Renee Zellweger inhabits her character in a way that is downright scary. It is a bravura performance. On the other hand, there's a disconnect with the actress chosen to play the young Judy, newcomer (this is her second ever role) Darei Shaw. She doesn't look much like the young Judy Garland. She has the vulnerability of the young Judy, and maybe that's all director Rupert Goold was going for. But she lacks the fresh-faced girl next door quality that served the teenage Judy Garland so well in The Wizard of Oz.

There's a lot to like and appreciate about Judy. Zellweger does all of her own singing. It doesn't matter so much whether she sounds a lot like the real McCoy--what's impressive is that she's a pretty darn good singer in her own right. Add some flashy chorus girl production numbers and a captivating soundtrack from Gabriel Yared, and it had me grinning throughout. Yes, I smile, even when the story is sad. I'm smiling because of the brilliance of the artistry I'm witnessing.

Zellweger is almost assuredly a lock for an Oscar nomination for Best Actress. She's got my vote!



Darn, it's so much more fun to write our separate reviews when Tim and I disagree. 'Fraid not, this time. I knew I was in for a treat when the 11:30 am show was packed to the gills with Garland fans. I was lucky to get a seat!

So I guess the new trend for Oscar winners is to pick a part that brings back to life a tragically gifted singer who died too young. Rami Malek did it last year with Freddy Mercury. Renee Zellweger is doing it again this year with Judy Garland. Both actors literally became their legends. From looking like them, to imitating their exact movements on stage, both Malek and Zellweger were breathtakingly accurate. I predict that history will repeat itself at the 2020 Academy Awards show.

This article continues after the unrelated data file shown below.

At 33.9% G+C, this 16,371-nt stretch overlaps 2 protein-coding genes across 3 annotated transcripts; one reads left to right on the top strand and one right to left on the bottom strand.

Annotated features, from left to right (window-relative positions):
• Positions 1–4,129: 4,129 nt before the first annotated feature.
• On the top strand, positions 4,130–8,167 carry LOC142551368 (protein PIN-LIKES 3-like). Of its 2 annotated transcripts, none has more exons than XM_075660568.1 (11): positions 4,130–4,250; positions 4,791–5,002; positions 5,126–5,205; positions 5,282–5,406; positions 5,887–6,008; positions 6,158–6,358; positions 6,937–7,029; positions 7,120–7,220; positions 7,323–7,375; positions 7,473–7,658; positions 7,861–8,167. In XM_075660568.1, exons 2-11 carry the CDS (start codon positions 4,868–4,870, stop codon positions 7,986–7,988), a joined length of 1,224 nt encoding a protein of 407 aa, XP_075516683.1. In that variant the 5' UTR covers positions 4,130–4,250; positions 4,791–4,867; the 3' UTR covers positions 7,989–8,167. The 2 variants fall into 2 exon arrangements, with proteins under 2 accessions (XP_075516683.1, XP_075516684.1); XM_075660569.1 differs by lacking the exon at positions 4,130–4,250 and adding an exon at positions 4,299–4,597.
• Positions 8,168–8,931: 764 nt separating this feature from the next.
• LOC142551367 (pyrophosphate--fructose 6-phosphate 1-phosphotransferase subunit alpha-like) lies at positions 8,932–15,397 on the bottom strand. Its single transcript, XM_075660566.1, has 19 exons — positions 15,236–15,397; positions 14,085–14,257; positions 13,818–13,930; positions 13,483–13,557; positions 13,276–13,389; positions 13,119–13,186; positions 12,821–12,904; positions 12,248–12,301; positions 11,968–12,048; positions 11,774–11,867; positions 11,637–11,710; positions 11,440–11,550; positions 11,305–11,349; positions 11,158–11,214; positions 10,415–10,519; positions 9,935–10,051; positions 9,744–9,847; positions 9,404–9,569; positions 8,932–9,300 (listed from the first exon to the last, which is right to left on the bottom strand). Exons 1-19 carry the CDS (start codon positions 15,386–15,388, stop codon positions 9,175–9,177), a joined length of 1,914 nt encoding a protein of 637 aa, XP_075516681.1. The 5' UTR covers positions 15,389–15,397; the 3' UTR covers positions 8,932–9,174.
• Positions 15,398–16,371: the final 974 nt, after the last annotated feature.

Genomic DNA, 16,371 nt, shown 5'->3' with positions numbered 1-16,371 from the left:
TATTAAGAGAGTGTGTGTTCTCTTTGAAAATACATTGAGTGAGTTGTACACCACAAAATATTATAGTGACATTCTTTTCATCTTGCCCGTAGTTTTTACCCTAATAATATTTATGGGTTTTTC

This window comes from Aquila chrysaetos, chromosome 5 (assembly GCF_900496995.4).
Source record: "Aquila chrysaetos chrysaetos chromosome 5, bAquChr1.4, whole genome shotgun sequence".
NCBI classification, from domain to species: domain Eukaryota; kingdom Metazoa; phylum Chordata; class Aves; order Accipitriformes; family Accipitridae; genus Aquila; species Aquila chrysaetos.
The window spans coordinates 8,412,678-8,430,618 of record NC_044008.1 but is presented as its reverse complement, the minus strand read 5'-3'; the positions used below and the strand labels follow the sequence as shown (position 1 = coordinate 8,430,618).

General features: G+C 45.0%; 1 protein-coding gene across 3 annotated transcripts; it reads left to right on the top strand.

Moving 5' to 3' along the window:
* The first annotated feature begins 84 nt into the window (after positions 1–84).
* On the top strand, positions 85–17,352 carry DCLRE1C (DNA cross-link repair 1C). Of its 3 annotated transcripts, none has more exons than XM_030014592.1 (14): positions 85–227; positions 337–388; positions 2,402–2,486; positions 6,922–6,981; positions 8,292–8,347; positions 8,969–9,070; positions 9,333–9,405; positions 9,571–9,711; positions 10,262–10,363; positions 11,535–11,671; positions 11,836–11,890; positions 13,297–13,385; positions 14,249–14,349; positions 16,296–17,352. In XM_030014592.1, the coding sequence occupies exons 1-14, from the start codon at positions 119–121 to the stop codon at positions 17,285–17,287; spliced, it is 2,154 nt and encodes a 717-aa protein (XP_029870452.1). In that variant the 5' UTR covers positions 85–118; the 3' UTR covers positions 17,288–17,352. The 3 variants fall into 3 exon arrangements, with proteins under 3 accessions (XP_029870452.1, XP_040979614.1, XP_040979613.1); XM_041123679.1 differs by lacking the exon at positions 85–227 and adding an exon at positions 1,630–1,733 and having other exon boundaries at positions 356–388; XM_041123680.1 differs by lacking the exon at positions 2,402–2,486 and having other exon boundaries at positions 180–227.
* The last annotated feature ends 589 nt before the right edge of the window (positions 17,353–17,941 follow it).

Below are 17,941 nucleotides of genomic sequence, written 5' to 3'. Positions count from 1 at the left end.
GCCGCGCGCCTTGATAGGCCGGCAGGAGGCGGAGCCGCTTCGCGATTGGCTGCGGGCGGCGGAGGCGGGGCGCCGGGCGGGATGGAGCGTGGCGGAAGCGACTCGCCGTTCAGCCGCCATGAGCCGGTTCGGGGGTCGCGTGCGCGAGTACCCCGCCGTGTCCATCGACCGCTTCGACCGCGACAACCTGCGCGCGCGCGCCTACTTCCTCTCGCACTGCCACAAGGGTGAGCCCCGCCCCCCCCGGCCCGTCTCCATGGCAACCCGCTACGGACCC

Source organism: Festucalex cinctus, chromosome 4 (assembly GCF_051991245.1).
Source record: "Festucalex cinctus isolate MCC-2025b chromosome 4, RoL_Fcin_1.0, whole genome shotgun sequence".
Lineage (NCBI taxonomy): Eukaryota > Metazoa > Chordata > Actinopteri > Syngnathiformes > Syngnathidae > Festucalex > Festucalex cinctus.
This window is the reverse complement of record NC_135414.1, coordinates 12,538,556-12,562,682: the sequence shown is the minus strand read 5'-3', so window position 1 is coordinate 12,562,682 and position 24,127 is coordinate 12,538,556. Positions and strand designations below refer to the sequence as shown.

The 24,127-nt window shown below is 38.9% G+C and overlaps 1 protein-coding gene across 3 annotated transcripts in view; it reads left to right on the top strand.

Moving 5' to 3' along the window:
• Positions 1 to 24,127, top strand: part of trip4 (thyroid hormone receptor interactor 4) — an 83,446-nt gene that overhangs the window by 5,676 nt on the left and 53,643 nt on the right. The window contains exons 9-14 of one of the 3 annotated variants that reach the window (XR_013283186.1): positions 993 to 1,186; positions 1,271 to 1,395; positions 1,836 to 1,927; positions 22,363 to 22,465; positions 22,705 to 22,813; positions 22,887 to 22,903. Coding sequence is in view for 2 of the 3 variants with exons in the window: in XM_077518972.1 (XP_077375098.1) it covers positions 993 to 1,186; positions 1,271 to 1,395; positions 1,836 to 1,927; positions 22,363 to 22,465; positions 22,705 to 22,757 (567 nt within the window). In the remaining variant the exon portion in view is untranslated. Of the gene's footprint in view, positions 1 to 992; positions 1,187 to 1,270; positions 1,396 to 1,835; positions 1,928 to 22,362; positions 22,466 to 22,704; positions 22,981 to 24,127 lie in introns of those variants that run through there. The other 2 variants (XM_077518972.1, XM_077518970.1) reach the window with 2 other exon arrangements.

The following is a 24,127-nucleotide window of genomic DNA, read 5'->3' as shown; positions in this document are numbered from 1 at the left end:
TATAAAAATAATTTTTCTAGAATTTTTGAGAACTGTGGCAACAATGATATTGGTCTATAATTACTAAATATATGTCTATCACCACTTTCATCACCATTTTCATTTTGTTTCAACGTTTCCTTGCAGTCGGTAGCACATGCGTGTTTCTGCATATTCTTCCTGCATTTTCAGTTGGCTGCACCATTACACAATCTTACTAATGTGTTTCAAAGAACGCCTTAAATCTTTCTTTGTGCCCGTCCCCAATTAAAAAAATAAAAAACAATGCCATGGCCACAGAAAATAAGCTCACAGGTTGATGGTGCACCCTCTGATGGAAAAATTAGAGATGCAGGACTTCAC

I read somewhere that the real Lorna Luft has opted not to see the movie of her mom. I don't blame her. It's painfully realistic. But unlike most films about addicted artists, Garland comes off loveable. In a desperately needy way. And the flashbacks make us even more sympathetic to her predestined drug use. Watching the evil way Louis B Mayer manipulates young Judy makes Harvey Weinstein's actions pale by comparison. (not really.)

If I had to criticize something about this movie (and I'm grasping at straws here), I might pare down some of the musical numbers. But that last one? Better bring a box of Kleenex!

Grade: A